That announcement set off another round of speculation that VMware was becoming a provider of its own infrastructure as a service. Two weeks ago in Las Vegas, Gelsinger told partners: "We all lose if they [enterprise customers] end up in these commodity public clouds. We want to extend our franchise from the private cloud into the public cloud ... Own the corporate workload now and forever."
If anyone was in doubt about who was meant by "commodity public cloud," VMware COO Carl Eschenbach soon explained: "I find it really hard to believe that we cannot collectively beat a company that sells books," he said. The comments have been widely interpreted as indicating VMware is bent on keeping its customers off public clouds by launching its own cloud infrastructure as a service, something it has declined to do so far.
Such a move would entail risks. The extensive network of partners that VMware has spent years building up would find itself competing with its advocate and benefactor. VMware-compatible cloud suppliers could decide the cost of competing with VMware, when providing a compatible environment, is too great.
Gelsinger, and the man he hired to build out the VMware-sanctioned hybrid cloud, Fathers, are both advocates of and builders of ecosystems around a core product line in their previous jobs. Gelsinger built a reputation for doing it at Intel. Despite critics' speculation, it's unlikely that Gelsinger and Fathers have decided ecosystems don't count.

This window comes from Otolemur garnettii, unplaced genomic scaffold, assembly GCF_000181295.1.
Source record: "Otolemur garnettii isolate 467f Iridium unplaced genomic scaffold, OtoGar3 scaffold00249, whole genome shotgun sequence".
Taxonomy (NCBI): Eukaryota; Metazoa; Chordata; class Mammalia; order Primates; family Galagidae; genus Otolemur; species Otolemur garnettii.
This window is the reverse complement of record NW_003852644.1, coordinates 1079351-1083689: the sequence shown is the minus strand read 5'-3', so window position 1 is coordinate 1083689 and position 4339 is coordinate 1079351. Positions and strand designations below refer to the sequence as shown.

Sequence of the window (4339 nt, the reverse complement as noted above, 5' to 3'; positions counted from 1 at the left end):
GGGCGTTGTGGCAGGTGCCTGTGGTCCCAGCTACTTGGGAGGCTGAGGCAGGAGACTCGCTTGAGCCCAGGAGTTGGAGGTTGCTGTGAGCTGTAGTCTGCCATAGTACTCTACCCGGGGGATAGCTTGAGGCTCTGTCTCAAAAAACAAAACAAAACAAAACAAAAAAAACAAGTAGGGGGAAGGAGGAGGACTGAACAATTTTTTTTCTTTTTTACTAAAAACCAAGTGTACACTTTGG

What's more likely is that VMware has built a hybrid cloud test bed, or potential application developers' cloud, and is test driving it with the help of selected outsiders. VMware needs to learn more about what distinguishes a cloud application from the enterprise legacy applications that it has so efficiently been virtualizing so far.
As the owner of a significant piece of open source code, the Spring Framework, and successful host of the open source Cloud Foundry, there's no question VMware could provide infrastructure for software developers, who would one day deploy applications to one of its partner environments, or to VMware itself. That may be the surprise coming in the second quarter.
VMware's aggressive projection that it would realize 20% revenue growth as a result of these moves after 2013 bolstered its standing in the market. Its stock, which had suffered a 20% decline after its fourth-quarter earnings report, regained 8% by the close of trading Wednesday.
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